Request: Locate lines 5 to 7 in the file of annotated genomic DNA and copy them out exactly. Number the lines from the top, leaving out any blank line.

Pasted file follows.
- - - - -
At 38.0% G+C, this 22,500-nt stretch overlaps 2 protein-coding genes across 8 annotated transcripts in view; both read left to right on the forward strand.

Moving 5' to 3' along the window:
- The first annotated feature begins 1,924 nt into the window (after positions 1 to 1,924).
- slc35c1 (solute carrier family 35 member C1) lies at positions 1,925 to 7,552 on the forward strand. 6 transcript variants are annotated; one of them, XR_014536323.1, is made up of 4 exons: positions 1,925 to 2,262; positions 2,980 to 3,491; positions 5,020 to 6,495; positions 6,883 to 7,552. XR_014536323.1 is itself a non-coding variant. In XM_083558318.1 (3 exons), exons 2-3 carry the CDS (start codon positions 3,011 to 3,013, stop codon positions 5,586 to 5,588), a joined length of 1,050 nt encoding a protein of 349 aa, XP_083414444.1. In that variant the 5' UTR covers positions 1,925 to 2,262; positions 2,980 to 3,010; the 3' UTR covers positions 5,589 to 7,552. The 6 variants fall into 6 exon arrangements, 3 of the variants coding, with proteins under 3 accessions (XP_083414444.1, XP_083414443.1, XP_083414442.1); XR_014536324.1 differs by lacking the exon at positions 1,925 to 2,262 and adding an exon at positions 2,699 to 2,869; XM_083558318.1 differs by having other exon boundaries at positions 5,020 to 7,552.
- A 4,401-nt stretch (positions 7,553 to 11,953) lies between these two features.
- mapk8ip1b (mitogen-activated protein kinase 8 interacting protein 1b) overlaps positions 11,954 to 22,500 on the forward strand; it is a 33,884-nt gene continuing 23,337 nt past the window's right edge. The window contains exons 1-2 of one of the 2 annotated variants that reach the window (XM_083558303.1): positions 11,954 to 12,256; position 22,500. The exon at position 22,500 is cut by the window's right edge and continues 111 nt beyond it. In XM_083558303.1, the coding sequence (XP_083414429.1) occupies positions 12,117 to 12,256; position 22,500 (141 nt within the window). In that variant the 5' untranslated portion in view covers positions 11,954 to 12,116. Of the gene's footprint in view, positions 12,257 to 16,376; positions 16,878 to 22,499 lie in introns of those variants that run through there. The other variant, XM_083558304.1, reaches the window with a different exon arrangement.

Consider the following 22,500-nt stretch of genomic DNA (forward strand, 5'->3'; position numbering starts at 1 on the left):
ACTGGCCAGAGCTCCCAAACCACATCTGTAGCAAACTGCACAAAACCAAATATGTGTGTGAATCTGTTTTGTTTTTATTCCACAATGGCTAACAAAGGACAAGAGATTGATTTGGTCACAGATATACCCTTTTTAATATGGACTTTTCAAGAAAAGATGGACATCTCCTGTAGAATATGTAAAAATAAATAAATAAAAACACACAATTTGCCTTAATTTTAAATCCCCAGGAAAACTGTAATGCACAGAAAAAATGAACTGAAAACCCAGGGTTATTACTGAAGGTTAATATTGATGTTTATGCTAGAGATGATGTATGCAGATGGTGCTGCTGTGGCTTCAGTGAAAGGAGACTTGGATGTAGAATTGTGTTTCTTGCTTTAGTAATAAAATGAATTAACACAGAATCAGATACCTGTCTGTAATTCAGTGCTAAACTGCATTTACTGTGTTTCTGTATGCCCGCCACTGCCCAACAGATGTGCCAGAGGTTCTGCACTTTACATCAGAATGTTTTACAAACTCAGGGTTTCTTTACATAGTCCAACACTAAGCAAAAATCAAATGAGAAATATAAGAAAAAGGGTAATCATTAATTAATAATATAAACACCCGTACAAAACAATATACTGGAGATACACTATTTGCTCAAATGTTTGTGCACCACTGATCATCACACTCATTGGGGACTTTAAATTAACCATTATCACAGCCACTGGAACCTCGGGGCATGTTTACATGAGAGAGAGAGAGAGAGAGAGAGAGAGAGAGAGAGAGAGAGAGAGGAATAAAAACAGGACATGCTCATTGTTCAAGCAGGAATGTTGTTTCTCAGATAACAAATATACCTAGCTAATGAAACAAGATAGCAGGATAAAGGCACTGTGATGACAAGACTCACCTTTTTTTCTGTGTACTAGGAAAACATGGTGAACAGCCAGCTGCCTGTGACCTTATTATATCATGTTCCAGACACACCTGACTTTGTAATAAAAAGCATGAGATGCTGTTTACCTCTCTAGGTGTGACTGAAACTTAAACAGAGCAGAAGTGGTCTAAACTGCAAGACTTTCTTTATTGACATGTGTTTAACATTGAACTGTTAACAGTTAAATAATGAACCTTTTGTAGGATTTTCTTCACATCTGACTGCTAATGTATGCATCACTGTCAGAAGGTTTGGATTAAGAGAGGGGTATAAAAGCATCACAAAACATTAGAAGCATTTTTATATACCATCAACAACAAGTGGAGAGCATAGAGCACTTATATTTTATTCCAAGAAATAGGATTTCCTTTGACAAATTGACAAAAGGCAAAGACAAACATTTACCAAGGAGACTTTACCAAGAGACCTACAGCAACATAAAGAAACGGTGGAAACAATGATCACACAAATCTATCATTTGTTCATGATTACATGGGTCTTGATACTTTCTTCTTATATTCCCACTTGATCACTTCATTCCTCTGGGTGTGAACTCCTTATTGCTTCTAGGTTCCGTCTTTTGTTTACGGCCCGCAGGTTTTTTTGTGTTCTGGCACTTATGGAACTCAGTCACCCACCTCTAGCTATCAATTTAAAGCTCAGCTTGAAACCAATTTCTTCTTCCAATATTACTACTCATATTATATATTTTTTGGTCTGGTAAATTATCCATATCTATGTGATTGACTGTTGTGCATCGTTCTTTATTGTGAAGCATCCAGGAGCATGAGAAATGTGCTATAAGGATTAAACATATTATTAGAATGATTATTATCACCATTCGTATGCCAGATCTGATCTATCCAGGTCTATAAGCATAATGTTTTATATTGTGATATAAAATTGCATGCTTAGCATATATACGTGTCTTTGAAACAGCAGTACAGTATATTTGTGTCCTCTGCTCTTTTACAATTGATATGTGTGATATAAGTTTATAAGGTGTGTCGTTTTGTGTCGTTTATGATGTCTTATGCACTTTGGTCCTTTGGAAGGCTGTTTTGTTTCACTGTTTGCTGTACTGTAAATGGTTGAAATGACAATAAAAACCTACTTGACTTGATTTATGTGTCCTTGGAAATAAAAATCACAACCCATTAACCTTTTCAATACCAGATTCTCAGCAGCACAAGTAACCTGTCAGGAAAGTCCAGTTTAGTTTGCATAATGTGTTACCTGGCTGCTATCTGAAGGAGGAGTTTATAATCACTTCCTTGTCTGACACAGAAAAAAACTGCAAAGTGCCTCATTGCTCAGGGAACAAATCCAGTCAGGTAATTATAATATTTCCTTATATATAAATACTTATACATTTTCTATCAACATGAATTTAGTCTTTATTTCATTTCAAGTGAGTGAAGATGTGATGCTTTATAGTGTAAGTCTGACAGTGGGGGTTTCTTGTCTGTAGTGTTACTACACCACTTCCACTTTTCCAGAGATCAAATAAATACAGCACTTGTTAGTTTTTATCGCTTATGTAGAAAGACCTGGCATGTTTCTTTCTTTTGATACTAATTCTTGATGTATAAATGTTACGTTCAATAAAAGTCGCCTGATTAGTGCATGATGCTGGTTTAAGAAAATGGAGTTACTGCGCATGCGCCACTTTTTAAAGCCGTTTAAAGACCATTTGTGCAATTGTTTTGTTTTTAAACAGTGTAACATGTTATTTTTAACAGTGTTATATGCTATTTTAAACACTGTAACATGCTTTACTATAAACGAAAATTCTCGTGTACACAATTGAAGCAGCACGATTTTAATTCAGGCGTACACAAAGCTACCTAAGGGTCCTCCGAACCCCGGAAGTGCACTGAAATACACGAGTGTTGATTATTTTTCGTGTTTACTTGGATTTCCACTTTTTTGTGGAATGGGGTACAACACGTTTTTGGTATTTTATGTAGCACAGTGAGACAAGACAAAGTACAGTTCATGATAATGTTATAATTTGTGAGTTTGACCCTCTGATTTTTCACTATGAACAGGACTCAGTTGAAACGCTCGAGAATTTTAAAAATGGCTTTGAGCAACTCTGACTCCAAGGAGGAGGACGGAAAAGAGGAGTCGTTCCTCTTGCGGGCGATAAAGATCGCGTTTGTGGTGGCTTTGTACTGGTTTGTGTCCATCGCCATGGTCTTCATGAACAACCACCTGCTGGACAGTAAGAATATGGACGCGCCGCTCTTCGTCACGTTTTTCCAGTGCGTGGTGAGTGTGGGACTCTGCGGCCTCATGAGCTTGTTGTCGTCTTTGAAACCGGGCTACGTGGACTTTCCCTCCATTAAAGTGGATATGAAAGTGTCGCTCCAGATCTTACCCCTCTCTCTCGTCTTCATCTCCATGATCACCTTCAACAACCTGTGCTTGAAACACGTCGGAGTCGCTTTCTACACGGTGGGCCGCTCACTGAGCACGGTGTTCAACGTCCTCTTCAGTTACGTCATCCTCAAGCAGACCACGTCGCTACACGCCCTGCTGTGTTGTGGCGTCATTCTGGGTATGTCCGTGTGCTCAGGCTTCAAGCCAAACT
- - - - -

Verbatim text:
- A 4,401-nt stretch (positions 7,553 to 11,953) lies between these two features.
- mapk8ip1b (mitogen-activated protein kinase 8 interacting protein 1b) overlaps positions 11,954 to 22,500 on the forward strand; it is a 33,884-nt gene continuing 23,337 nt past the window's right edge. The window contains exons 1-2 of one of the 2 annotated variants that reach the window (XM_083558303.1): positions 11,954 to 12,256; position 22,500. The exon at position 22,500 is cut by the window's right edge and continues 111 nt beyond it. In XM_083558303.1, the coding sequence (XP_083414429.1) occupies positions 12,117 to 12,256; position 22,500 (141 nt within the window). In that variant the 5' untranslated portion in view covers positions 11,954 to 12,116. Of the gene's footprint in view, positions 12,257 to 16,376; positions 16,878 to 22,499 lie in introns of those variants that run through there. The other variant, XM_083558304.1, reaches the window with a different exon arrangement.

Consider the following 22,500-nt stretch of genomic DNA (forward strand, 5'->3'; position numbering starts at 1 on the left):